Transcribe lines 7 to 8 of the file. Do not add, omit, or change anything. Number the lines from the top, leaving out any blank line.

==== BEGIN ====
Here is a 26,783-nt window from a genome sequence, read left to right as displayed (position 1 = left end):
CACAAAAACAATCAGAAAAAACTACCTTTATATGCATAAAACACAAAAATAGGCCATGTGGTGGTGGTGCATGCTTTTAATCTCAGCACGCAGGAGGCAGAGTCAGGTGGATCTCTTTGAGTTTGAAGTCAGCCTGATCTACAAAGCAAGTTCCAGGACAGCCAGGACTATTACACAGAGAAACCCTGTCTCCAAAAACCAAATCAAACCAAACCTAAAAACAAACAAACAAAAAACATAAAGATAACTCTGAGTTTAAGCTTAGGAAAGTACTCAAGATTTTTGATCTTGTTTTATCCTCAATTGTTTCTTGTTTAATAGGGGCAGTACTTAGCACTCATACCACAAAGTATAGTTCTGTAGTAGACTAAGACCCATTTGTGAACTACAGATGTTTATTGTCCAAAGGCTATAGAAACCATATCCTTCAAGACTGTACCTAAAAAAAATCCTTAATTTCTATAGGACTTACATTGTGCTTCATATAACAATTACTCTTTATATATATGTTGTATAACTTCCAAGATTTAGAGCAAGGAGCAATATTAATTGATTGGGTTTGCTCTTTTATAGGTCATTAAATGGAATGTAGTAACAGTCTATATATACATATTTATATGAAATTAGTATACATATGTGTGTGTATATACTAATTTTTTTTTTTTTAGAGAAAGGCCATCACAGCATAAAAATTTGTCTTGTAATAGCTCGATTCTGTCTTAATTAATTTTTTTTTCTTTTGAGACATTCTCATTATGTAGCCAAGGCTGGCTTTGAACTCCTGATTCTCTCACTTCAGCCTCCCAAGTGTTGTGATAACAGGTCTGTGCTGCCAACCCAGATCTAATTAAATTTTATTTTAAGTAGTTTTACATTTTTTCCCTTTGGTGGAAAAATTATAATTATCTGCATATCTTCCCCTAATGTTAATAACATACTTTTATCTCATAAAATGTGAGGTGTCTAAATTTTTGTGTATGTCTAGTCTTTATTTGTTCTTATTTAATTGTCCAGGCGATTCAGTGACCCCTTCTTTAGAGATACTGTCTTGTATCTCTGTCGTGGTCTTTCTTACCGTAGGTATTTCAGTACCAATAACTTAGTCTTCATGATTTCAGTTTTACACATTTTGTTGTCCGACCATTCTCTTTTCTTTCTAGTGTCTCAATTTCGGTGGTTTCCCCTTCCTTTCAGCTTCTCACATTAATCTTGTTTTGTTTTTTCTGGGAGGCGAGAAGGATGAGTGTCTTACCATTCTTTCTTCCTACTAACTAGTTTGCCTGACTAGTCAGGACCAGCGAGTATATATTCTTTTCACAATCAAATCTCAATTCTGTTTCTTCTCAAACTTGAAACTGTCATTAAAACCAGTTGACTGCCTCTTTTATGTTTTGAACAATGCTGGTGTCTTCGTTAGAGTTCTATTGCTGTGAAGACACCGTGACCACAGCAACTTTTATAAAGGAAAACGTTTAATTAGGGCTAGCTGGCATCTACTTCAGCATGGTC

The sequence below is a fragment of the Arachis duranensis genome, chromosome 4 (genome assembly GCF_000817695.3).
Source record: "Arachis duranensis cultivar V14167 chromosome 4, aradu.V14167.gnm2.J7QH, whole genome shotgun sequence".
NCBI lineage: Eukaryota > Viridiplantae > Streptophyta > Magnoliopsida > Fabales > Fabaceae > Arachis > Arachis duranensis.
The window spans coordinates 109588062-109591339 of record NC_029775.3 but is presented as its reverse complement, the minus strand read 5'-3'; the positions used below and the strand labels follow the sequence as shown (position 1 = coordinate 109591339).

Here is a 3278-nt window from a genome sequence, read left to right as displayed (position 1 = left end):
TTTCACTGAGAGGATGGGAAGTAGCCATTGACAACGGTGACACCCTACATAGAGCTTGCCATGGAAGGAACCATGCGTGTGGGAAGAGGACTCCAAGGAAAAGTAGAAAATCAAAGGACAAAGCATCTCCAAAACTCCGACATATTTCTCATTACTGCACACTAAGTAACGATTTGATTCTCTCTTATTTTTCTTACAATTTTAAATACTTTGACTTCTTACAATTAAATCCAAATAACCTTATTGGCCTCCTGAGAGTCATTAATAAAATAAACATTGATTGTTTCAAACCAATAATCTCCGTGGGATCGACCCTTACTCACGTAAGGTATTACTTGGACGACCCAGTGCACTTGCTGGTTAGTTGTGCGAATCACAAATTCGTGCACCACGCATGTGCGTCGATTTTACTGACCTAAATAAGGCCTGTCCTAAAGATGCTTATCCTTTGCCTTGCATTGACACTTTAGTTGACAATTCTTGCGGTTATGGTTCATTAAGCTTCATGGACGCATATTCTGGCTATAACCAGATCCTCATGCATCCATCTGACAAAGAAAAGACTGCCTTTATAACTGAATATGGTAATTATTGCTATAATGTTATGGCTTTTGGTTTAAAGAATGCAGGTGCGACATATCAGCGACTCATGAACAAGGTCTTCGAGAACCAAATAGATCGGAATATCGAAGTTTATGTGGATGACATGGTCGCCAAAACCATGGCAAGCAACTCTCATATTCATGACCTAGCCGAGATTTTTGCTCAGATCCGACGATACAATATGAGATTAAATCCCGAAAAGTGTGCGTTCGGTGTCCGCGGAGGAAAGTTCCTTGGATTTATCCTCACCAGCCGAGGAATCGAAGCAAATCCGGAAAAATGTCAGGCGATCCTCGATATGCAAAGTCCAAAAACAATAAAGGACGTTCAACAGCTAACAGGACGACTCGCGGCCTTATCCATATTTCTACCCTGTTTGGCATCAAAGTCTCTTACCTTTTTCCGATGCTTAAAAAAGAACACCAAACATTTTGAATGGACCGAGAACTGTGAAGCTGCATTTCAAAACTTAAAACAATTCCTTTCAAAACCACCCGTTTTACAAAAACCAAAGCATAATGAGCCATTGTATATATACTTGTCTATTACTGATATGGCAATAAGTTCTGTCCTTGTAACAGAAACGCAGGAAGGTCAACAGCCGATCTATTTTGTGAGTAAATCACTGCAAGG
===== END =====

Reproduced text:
Here is a 3278-nt window from a genome sequence, read left to right as displayed (position 1 = left end):
TTTCACTGAGAGGATGGGAAGTAGCCATTGACAACGGTGACACCCTACATAGAGCTTGCCATGGAAGGAACCATGCGTGTGGGAAGAGGACTCCAAGGAAAAGTAGAAAATCAAAGGACAAAGCATCTCCAAAACTCCGACATATTTCTCATTACTGCACACTAAGTAACGATTTGATTCTCTCTTATTTTTCTTACAATTTTAAATACTTTGACTTCTTACAATTAAATCCAAATAACCTTATTGGCCTCCTGAGAGTCATTAATAAAATAAACATTGATTGTTTCAAACCAATAATCTCCGTGGGATCGACCCTTACTCACGTAAGGTATTACTTGGACGACCCAGTGCACTTGCTGGTTAGTTGTGCGAATCACAAATTCGTGCACCACGCATGTGCGTCGATTTTACTGACCTAAATAAGGCCTGTCCTAAAGATGCTTATCCTTTGCCTTGCATTGACACTTTAGTTGACAATTCTTGCGGTTATGGTTCATTAAGCTTCATGGACGCATATTCTGGCTATAACCAGATCCTCATGCATCCATCTGACAAAGAAAAGACTGCCTTTATAACTGAATATGGTAATTATTGCTATAATGTTATGGCTTTTGGTTTAAAGAATGCAGGTGCGACATATCAGCGACTCATGAACAAGGTCTTCGAGAACCAAATAGATCGGAATATCGAAGTTTATGTGGATGACATGGTCGCCAAAACCATGGCAAGCAACTCTCATATTCATGACCTAGCCGAGATTTTTGCTCAGATCCGACGATACAATATGAGATTAAATCCCGAAAAGTGTGCGTTCGGTGTCCGCGGAGGAAAGTTCCTTGGATTTATCCTCACCAGCCGAGGAATCGAAGCAAATCCGGAAAAATGTCAGGCGATCCTCGATATGCAAAGTCCAAAAACAATAAAGGACGTTCAACAGCTAACAGGACGACTCGCGGCCTTATCCATATTTCTACCCTGTTTGGCATCAAAGTCTCTTACCTTTTTCCGATGCTTAAAAAAGAACACCAAACATTTTGAATGGACCGAGAACTGTGAAGCTGCATTTCAAAACTTAAAACAATTCCTTTCAAAACCACCCGTTTTACAAAAACCAAAGCATAATGAGCCATTGTATATATACTTGTCTATTACTGATATGGCAATAAGTTCTGTCCTTGTAACAGAAACGCAGGAAGGTCAACAGCCGATCTATTTTGTGAGTAAATCACTGCAAGG